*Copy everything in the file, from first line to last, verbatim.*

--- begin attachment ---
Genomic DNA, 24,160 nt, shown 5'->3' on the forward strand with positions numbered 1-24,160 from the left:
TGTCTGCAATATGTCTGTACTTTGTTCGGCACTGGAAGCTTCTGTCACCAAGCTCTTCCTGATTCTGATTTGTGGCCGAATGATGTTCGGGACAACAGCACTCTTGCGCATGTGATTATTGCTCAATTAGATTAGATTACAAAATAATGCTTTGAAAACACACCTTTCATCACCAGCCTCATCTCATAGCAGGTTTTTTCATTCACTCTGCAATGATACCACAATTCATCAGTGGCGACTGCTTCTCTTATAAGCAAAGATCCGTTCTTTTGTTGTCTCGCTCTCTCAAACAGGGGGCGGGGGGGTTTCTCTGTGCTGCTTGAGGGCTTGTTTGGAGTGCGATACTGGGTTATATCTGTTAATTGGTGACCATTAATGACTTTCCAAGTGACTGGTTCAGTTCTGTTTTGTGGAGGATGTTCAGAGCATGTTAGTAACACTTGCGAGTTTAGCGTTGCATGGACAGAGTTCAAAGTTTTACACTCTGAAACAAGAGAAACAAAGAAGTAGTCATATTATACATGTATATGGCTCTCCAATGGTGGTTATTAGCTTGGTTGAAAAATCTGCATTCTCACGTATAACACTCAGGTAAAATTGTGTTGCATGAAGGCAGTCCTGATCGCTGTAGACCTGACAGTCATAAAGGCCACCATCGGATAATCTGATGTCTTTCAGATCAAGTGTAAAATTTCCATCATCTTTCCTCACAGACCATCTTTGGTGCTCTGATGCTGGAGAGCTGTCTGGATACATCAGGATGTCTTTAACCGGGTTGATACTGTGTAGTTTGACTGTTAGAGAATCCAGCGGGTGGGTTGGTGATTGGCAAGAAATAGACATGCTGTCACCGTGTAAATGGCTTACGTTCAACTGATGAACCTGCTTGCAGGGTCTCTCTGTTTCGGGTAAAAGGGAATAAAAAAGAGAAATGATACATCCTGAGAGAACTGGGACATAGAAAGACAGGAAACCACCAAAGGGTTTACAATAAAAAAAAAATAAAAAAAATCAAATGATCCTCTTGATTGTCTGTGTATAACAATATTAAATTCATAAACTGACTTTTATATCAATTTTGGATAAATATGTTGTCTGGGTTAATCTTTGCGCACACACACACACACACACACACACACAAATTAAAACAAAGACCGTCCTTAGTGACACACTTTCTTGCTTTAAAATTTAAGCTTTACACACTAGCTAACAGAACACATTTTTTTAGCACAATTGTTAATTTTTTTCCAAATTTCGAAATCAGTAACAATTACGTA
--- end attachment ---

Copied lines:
Genomic DNA, 24,160 nt, shown 5'->3' on the forward strand with positions numbered 1-24,160 from the left:
TGTCTGCAATATGTCTGTACTTTGTTCGGCACTGGAAGCTTCTGTCACCAAGCTCTTCCTGATTCTGATTTGTGGCCGAATGATGTTCGGGACAACAGCACTCTTGCGCATGTGATTATTGCTCAATTAGATTAGATTACAAAATAATGCTTTGAAAACACACCTTTCATCACCAGCCTCATCTCATAGCAGGTTTTTTCATTCACTCTGCAATGATACCACAATTCATCAGTGGCGACTGCTTCTCTTATAAGCAAAGATCCGTTCTTTTGTTGTCTCGCTCTCTCAAACAGGGGGCGGGGGGGTTTCTCTGTGCTGCTTGAGGGCTTGTTTGGAGTGCGATACTGGGTTATATCTGTTAATTGGTGACCATTAATGACTTTCCAAGTGACTGGTTCAGTTCTGTTTTGTGGAGGATGTTCAGAGCATGTTAGTAACACTTGCGAGTTTAGCGTTGCATGGACAGAGTTCAAAGTTTTACACTCTGAAACAAGAGAAACAAAGAAGTAGTCATATTATACATGTATATGGCTCTCCAATGGTGGTTATTAGCTTGGTTGAAAAATCTGCATTCTCACGTATAACACTCAGGTAAAATTGTGTTGCATGAAGGCAGTCCTGATCGCTGTAGACCTGACAGTCATAAAGGCCACCATCGGATAATCTGATGTCTTTCAGATCAAGTGTAAAATTTCCATCATCTTTCCTCACAGACCATCTTTGGTGCTCTGATGCTGGAGAGCTGTCTGGATACATCAGGATGTCTTTAACCGGGTTGATACTGTGTAGTTTGACTGTTAGAGAATCCAGCGGGTGGGTTGGTGATTGGCAAGAAATAGACATGCTGTCACCGTGTAAATGGCTTACGTTCAACTGATGAACCTGCTTGCAGGGTCTCTCTGTTTCGGGTAAAAGGGAATAAAAAAGAGAAATGATACATCCTGAGAGAACTGGGACATAGAAAGACAGGAAACCACCAAAGGGTTTACAATAAAAAAAAAATAAAAAAAATCAAATGATCCTCTTGATTGTCTGTGTATAACAATATTAAATTCATAAACTGACTTTTATATCAATTTTGGATAAATATGTTGTCTGGGTTAATCTTTGCGCACACACACACACACACACACACACACAAATTAAAACAAAGACCGTCCTTAGTGACACACTTTCTTGCTTTAAAATTTAAGCTTTACACACTAGCTAACAGAACACATTTTTTTAGCACAATTGTTAATTTTTTTCCAAATTTCGAAATCAGTAACAATTACGTA